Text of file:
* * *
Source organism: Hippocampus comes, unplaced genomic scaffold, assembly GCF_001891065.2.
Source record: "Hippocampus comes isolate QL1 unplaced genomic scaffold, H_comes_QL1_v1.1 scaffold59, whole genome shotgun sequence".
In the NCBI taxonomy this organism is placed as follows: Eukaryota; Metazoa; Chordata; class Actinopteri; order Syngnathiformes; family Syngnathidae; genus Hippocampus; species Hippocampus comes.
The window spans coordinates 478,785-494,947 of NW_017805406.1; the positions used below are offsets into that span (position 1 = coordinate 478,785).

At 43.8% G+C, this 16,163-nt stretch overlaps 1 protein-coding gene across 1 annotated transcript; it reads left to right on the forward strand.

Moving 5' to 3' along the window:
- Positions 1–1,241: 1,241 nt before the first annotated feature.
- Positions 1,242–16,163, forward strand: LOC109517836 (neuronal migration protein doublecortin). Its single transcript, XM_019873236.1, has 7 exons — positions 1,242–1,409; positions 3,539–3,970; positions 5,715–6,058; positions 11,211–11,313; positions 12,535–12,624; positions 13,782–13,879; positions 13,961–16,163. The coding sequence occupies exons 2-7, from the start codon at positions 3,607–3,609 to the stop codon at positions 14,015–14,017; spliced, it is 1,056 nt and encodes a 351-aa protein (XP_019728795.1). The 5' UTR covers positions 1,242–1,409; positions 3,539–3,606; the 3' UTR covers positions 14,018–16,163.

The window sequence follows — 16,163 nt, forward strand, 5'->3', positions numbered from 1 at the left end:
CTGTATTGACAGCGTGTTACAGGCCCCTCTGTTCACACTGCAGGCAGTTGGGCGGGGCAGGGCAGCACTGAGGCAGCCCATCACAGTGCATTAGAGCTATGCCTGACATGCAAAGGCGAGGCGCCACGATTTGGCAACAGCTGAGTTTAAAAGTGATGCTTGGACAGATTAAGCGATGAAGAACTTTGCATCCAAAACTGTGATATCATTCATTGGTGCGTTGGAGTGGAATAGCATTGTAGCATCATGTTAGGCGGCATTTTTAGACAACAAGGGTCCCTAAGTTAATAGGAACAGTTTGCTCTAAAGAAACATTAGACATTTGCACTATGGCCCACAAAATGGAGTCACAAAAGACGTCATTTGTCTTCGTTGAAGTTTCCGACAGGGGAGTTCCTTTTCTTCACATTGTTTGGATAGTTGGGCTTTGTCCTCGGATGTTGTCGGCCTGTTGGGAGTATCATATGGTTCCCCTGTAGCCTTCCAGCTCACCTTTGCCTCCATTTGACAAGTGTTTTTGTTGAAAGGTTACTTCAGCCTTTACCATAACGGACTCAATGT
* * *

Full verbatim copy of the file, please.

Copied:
Source organism: Hippocampus comes, unplaced genomic scaffold, assembly GCF_001891065.2.
Source record: "Hippocampus comes isolate QL1 unplaced genomic scaffold, H_comes_QL1_v1.1 scaffold59, whole genome shotgun sequence".
In the NCBI taxonomy this organism is placed as follows: Eukaryota; Metazoa; Chordata; class Actinopteri; order Syngnathiformes; family Syngnathidae; genus Hippocampus; species Hippocampus comes.
The window spans coordinates 478,785-494,947 of NW_017805406.1; the positions used below are offsets into that span (position 1 = coordinate 478,785).

At 43.8% G+C, this 16,163-nt stretch overlaps 1 protein-coding gene across 1 annotated transcript; it reads left to right on the forward strand.

Moving 5' to 3' along the window:
- Positions 1–1,241: 1,241 nt before the first annotated feature.
- Positions 1,242–16,163, forward strand: LOC109517836 (neuronal migration protein doublecortin). Its single transcript, XM_019873236.1, has 7 exons — positions 1,242–1,409; positions 3,539–3,970; positions 5,715–6,058; positions 11,211–11,313; positions 12,535–12,624; positions 13,782–13,879; positions 13,961–16,163. The coding sequence occupies exons 2-7, from the start codon at positions 3,607–3,609 to the stop codon at positions 14,015–14,017; spliced, it is 1,056 nt and encodes a 351-aa protein (XP_019728795.1). The 5' UTR covers positions 1,242–1,409; positions 3,539–3,606; the 3' UTR covers positions 14,018–16,163.

The window sequence follows — 16,163 nt, forward strand, 5'->3', positions numbered from 1 at the left end:
CTGTATTGACAGCGTGTTACAGGCCCCTCTGTTCACACTGCAGGCAGTTGGGCGGGGCAGGGCAGCACTGAGGCAGCCCATCACAGTGCATTAGAGCTATGCCTGACATGCAAAGGCGAGGCGCCACGATTTGGCAACAGCTGAGTTTAAAAGTGATGCTTGGACAGATTAAGCGATGAAGAACTTTGCATCCAAAACTGTGATATCATTCATTGGTGCGTTGGAGTGGAATAGCATTGTAGCATCATGTTAGGCGGCATTTTTAGACAACAAGGGTCCCTAAGTTAATAGGAACAGTTTGCTCTAAAGAAACATTAGACATTTGCACTATGGCCCACAAAATGGAGTCACAAAAGACGTCATTTGTCTTCGTTGAAGTTTCCGACAGGGGAGTTCCTTTTCTTCACATTGTTTGGATAGTTGGGCTTTGTCCTCGGATGTTGTCGGCCTGTTGGGAGTATCATATGGTTCCCCTGTAGCCTTCCAGCTCACCTTTGCCTCCATTTGACAAGTGTTTTTGTTGAAAGGTTACTTCAGCCTTTACCATAACGGACTCAATGT